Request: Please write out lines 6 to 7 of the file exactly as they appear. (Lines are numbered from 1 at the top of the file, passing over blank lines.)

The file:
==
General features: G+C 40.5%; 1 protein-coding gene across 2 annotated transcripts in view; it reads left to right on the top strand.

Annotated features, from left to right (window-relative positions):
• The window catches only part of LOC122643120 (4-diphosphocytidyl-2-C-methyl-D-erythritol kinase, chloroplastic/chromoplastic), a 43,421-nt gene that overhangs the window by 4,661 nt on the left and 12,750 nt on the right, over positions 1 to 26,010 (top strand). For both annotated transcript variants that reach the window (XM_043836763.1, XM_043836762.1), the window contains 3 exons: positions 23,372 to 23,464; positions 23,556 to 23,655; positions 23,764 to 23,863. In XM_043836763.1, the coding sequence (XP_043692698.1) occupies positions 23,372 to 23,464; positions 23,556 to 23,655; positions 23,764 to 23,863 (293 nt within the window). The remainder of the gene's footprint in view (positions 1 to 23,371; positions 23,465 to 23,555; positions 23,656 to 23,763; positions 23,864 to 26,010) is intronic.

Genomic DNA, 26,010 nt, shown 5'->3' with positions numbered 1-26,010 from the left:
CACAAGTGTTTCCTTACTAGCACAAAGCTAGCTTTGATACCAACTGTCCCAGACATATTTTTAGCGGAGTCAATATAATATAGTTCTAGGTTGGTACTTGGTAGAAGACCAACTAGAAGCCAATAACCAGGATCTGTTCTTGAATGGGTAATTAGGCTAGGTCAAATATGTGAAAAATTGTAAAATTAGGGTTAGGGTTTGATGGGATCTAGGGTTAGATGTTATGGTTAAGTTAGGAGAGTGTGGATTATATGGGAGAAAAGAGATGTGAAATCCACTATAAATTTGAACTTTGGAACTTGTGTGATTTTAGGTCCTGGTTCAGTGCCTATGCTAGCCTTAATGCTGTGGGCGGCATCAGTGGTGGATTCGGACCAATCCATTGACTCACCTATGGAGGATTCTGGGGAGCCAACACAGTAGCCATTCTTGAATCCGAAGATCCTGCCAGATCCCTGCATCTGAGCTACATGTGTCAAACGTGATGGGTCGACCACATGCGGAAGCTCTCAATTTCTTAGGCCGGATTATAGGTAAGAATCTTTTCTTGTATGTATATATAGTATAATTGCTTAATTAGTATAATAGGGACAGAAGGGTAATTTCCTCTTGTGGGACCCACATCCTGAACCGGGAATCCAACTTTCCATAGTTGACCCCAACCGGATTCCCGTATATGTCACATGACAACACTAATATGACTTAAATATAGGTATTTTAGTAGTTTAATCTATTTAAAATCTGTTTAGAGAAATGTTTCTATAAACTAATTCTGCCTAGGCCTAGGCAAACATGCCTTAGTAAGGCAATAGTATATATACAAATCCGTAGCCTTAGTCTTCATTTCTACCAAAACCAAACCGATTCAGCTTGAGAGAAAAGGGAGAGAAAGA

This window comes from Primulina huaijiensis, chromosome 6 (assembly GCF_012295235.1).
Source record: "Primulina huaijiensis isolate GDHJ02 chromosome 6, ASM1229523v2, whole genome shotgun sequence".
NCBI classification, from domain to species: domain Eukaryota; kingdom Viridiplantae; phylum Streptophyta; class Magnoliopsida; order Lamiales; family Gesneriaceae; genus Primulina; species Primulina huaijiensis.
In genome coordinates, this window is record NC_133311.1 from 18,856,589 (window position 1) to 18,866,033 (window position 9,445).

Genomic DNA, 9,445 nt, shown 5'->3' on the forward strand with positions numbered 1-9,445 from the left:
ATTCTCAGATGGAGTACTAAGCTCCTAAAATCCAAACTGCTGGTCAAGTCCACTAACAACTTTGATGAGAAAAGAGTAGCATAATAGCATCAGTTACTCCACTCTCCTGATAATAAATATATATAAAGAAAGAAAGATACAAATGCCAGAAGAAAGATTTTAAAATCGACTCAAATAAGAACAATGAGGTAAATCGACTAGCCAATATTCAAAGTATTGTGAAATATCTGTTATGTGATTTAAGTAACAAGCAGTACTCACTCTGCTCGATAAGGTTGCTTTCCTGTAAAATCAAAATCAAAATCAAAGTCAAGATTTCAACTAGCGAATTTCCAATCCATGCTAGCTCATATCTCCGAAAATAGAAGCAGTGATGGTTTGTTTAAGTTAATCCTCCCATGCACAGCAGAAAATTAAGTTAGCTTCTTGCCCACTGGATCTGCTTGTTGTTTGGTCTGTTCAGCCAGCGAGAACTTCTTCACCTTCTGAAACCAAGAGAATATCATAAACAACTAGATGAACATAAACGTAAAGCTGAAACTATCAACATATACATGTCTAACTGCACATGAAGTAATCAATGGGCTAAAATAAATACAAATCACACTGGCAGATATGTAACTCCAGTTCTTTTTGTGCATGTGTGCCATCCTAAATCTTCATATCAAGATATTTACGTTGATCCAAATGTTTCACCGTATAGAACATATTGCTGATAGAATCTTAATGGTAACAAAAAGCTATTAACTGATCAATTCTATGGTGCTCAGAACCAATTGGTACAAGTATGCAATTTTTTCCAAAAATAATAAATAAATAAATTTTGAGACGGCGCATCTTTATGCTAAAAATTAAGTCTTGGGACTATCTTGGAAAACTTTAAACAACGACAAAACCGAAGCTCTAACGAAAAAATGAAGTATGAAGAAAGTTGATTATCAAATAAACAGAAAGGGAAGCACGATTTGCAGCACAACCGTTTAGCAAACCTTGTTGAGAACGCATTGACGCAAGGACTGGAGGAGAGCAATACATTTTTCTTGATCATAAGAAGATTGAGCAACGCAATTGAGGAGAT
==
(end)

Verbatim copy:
This window comes from Primulina huaijiensis, chromosome 6 (assembly GCF_012295235.1).
Source record: "Primulina huaijiensis isolate GDHJ02 chromosome 6, ASM1229523v2, whole genome shotgun sequence".